Sign up ×
Stack Overflow is a community of 4.7 million programmers, just like you, helping each other. Join them; it only takes a minute:

My company has an environment management tool that enables you to look up properties from the environment programmatically in Java. I want to leverage this tool to configure logback. For example, suppose I have a logback.xml as follows (the file appender section in particular):

<?xml version="1.0" encoding="UTF-8"?>
    <!-- console appender -->
    <appender name="CONSOLE" class="ch.qos.logback.core.ConsoleAppender">
            <pattern>%d{yyyy-MM-dd/HH:mm:ss.SSS} [%thread] %-5level %logger{20}: %msg%n</pattern>

    <!-- file appender -->
    <appender name="FILE" class="ch.qos.logback.core.FileAppender">
            <pattern>%d{yyyy-MM-dd/HH:mm:ss.SSS} [%thread] %-5level %logger{20}: %msg%n</pattern>

    <root level="DEBUG">
        <appender-ref ref="CONSOLE" />
        <appender-ref ref="FILE" />

So, in this case, I want to look up the LOG_FILE property from the environment (or OS, if you will), and pass it to logback before logback loads the logback.xml so that it will know the value of LOG_FILE. So, how can I achieve that? BTW, I know how to define a file appender programmatically, but that's not what I want here.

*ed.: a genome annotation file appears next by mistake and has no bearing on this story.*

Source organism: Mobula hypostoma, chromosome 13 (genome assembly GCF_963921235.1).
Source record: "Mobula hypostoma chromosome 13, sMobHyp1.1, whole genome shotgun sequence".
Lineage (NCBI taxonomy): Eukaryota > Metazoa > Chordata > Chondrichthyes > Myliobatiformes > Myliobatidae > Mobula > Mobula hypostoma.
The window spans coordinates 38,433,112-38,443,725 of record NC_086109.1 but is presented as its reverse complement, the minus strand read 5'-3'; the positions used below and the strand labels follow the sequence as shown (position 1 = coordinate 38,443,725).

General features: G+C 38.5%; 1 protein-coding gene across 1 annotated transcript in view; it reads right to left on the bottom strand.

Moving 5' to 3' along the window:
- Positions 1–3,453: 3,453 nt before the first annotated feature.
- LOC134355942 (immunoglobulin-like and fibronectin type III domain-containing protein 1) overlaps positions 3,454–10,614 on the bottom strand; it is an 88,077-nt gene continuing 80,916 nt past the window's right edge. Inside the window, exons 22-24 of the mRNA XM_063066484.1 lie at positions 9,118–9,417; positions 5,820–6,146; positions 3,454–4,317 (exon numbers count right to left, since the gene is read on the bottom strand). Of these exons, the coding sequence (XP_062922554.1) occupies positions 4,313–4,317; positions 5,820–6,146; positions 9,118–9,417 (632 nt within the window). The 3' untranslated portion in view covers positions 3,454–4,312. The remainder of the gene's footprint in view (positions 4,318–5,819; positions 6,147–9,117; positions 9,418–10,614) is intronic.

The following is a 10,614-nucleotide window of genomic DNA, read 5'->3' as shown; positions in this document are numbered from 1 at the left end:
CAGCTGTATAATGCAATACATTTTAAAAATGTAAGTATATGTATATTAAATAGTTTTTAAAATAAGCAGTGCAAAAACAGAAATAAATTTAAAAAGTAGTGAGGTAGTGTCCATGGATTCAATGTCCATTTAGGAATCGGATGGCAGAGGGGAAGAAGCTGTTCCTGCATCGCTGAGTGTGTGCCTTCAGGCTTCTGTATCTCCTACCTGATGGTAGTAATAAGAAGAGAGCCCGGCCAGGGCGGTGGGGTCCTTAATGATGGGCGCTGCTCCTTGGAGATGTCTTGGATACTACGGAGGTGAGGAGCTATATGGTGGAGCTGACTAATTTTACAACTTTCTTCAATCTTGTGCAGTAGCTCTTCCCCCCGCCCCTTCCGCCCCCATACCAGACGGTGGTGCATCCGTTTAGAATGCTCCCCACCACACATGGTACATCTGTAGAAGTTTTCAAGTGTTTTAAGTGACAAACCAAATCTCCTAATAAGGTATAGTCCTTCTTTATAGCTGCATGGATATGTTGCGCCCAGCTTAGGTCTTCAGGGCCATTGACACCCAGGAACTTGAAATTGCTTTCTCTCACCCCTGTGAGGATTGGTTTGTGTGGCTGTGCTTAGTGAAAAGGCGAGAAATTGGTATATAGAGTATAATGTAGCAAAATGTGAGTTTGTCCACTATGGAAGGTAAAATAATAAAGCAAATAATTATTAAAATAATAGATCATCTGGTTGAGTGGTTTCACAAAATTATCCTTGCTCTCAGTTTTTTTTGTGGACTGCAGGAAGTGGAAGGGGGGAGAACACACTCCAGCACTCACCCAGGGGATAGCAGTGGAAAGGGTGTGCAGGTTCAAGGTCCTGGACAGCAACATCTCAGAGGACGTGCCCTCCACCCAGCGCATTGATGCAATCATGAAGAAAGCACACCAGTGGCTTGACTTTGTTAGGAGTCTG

Thank you very much.

share|improve this question
Using the standard Logback Groovy support might be the easiest approach. – chrylis Jun 16 '14 at 0:47

2 Answers 2

Define a property and load it using context:

<property scope="context" name="logfolder" value="${location.of.the.log.folder}" />

Then define your appender referencing the property:

<appender name="FILE" class="ch.qos.logback.core.FileAppender">
        <pattern>[%d{ISO8601}] [%p] [%t] [%c] [%m]%n</pattern>
share|improve this answer
Thanks, Alexandre. However, this doesn't solve my problem. I want ${location.of.the.log.folder} as in your example to be defined before logback loads any configuration. – JBT Jun 17 '14 at 20:30
I found this worked by specifying -Dlocation.of.the.log.folder=dir on startup – Brian Agnew Nov 11 at 16:12
up vote 1 down vote accepted

After quite a bit of scratching my head, I am settling with the following solution.

First, put logback.xml outside classpath so that logback will not automatically load anything.

Second, add the settings from the environment to system properties so that logback can look them up when parsing logback.xml.

Third, programmatically configure logback in the application code. (The official logback documentation has one nice example of that. )


share|improve this answer

Your Answer


By posting your answer, you agree to the privacy policy and terms of service.

Not the answer you're looking for? Browse other questions tagged or ask your own question.